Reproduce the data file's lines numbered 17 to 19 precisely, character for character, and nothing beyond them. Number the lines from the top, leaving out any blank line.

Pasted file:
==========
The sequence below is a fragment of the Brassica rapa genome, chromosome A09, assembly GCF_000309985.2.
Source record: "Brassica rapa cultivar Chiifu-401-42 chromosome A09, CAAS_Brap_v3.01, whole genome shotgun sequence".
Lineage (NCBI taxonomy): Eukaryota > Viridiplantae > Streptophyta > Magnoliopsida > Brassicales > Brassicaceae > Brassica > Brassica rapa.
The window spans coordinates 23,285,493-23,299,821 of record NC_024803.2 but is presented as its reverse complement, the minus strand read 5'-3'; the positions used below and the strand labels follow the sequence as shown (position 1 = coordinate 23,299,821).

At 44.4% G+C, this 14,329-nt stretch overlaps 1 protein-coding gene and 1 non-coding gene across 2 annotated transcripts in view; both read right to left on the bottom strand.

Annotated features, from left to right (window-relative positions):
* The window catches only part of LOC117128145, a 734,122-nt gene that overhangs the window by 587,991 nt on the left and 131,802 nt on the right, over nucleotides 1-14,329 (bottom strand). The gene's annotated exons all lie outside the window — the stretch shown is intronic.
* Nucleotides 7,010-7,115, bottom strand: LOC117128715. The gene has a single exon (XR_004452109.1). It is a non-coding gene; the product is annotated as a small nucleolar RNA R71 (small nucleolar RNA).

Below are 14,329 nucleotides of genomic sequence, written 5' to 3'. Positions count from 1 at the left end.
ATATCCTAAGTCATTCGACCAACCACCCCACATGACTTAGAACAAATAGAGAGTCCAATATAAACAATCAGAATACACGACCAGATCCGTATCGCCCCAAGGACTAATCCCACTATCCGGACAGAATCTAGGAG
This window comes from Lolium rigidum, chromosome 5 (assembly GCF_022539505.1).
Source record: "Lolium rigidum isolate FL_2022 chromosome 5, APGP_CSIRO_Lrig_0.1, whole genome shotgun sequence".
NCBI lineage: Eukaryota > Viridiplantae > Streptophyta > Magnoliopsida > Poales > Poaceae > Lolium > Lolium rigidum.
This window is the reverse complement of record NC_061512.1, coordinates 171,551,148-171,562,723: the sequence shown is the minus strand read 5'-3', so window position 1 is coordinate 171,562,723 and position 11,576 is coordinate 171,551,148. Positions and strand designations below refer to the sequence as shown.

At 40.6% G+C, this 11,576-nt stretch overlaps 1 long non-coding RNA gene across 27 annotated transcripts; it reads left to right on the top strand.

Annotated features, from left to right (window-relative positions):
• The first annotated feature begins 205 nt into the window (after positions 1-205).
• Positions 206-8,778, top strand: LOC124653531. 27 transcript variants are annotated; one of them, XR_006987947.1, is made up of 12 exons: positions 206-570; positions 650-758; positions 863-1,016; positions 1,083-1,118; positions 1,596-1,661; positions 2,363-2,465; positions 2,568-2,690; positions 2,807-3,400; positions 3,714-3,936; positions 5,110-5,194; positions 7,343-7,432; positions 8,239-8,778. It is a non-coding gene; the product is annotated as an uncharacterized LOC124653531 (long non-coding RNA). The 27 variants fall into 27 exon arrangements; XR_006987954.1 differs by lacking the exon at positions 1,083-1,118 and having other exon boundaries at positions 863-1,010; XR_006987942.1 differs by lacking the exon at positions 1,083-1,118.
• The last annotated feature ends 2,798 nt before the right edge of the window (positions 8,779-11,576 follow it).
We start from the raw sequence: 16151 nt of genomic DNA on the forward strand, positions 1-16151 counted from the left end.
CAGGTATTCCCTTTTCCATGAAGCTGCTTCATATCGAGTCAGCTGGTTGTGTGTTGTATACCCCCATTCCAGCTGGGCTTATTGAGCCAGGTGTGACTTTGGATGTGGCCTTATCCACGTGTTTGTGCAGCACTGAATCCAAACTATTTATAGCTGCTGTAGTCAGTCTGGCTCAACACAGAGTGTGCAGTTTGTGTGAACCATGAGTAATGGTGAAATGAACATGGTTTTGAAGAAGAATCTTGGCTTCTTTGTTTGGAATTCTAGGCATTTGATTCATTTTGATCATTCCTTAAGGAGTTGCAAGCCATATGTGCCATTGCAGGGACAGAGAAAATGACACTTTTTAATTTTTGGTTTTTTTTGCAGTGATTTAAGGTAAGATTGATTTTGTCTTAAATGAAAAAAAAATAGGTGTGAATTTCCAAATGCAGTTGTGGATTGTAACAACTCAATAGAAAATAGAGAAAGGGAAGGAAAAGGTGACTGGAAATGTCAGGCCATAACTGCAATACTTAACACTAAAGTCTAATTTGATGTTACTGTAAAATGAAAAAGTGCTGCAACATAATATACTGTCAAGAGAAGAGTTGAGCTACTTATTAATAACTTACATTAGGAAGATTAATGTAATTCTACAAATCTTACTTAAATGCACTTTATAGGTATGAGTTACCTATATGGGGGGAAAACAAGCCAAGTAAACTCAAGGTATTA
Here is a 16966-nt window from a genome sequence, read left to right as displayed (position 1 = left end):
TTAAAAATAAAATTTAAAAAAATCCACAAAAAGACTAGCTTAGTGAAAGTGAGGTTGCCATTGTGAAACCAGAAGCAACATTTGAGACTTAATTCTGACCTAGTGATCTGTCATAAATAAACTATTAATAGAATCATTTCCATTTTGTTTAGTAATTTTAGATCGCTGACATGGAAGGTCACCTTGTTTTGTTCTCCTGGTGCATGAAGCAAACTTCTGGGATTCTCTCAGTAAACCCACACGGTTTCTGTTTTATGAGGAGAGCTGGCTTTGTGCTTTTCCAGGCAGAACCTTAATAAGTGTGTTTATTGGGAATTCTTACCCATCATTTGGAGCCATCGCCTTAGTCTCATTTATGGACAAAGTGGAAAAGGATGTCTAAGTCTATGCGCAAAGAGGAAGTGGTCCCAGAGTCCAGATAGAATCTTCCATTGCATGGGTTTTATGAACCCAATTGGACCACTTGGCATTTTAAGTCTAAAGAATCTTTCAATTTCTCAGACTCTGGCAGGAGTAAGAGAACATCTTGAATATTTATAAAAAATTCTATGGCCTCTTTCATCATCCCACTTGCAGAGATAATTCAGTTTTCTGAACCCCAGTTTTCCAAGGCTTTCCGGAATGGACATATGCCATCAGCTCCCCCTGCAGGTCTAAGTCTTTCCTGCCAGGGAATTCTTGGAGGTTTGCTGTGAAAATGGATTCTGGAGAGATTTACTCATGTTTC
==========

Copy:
• The first annotated feature begins 205 nt into the window (after positions 1-205).
• Positions 206-8,778, top strand: LOC124653531. 27 transcript variants are annotated; one of them, XR_006987947.1, is made up of 12 exons: positions 206-570; positions 650-758; positions 863-1,016; positions 1,083-1,118; positions 1,596-1,661; positions 2,363-2,465; positions 2,568-2,690; positions 2,807-3,400; positions 3,714-3,936; positions 5,110-5,194; positions 7,343-7,432; positions 8,239-8,778. It is a non-coding gene; the product is annotated as an uncharacterized LOC124653531 (long non-coding RNA). The 27 variants fall into 27 exon arrangements; XR_006987954.1 differs by lacking the exon at positions 1,083-1,118 and having other exon boundaries at positions 863-1,010; XR_006987942.1 differs by lacking the exon at positions 1,083-1,118.
• The last annotated feature ends 2,798 nt before the right edge of the window (positions 8,779-11,576 follow it).